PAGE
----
C-41: The most popular chemical developing process for color films. Color film has multiple layers of light-sensitive emulsion, each being sensitive to a different color.

B/W: Black and white film, which has it’s own specific developing process (different from that of color film). Black and white film typically has only one layer of light-sensitive emulsion that is only sensitive to the value (or density) of light, not the color. Find tips for shooting black and white film here.

E-6: The chemical developing process used for color reversal (slide) film. E-6 film has multiple layers of light-sensitive emulsion; during processing, multiple developer baths are used, as well as a reversal bath that turns the negative silver image on each layer into a positive image.

CROSS PROCESSING: Deliberately processing film using a different chemical process than the film is designated for. Typically used with E6 film in C-41 chemistry to increase contrast and generate random color shifts.



May 20, 2016

Color Profile vs Color PAC (it’s probably not what you think!)


If you shoot film, whether as your full-time love or as half of your superstar hybrid status, you’ve heard the term “color profile”. There’s a lot of talk in the community about it because, well, every film lab and their mother is saying that they can apply a color profile to your film scans these days. Other phrases or words that are thrown around to describe a color profile include “custom scans”, “personalized scans”, “color preferences”, etc. We’ve heard it all! But the truth is, not every color profiling process is the same—and the differences in how your visual preferences are communicated and applied to scans can be monumental!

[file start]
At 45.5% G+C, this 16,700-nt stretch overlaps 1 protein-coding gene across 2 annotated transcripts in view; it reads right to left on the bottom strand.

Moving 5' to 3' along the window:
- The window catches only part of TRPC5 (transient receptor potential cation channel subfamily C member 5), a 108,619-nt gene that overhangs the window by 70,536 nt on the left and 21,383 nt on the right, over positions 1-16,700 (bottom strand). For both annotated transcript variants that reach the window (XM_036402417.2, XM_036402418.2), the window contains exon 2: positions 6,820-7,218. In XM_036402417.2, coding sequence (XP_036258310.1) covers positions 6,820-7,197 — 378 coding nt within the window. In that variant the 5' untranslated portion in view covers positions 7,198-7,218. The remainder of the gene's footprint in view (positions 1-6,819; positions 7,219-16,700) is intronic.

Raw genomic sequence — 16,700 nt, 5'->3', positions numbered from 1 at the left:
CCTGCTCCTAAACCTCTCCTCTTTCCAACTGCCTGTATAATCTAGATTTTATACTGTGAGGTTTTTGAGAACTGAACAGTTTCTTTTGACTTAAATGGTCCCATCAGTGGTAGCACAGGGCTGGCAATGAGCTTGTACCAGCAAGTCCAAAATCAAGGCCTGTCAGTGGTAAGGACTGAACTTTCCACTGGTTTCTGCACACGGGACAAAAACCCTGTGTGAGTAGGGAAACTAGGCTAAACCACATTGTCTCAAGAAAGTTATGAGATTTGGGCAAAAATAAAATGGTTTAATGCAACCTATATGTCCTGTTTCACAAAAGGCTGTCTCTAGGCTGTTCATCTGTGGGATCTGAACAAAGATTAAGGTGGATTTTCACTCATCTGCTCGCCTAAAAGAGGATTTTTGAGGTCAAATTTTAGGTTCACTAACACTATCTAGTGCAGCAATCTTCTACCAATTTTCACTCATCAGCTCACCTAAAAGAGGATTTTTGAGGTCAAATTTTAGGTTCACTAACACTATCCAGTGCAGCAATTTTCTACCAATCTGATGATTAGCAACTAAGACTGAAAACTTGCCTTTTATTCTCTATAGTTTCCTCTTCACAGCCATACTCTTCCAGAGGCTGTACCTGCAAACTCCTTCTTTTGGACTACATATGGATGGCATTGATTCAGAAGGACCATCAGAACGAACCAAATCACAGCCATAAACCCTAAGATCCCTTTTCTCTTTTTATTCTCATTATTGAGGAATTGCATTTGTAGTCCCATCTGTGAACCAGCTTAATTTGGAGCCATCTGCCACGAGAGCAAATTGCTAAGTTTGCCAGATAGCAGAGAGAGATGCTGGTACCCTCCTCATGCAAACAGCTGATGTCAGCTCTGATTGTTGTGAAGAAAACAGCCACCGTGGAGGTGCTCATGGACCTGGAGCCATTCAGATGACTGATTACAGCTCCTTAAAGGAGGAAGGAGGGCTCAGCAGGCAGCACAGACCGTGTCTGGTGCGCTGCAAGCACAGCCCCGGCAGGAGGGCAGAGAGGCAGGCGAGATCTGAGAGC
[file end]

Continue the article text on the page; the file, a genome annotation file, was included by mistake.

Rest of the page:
You see, when it comes to the characteristics of your scans, everything is relative and subjective. If you say you want something lighter or warmer or bluer or whatever-er, the scanning technician is still just speculating at what that means to you. And if something is up for interpretation, it’s likely to also be misinterpreted at some point. That’s why Richard strives to provide a more thorough and accurate process to understanding and executing your visual tastes.


Richard is the “godfather” of color profiling, if you will. 20+ years ago, Richard’s main clientele was composed of high-end commercial photographers working in music and entertainment photography. Their photos were being used internationally for major promotional material, and photographers (and the major entertainment production companies often employing them) needed their iconic pop-culture imagery to be both consistent and on-brand. Richard recognized that these two components were valuable to all professional photographers, and introduced the concept of custom, frame-by-frame review to the world of high-end wedding & event film photographers facing the start of the digital revolution in the late 1990s. With so many years of expertise under our belt, the crew at Richard has refined and mastered the process of creating and implementing what is referred to today as “color profiles”.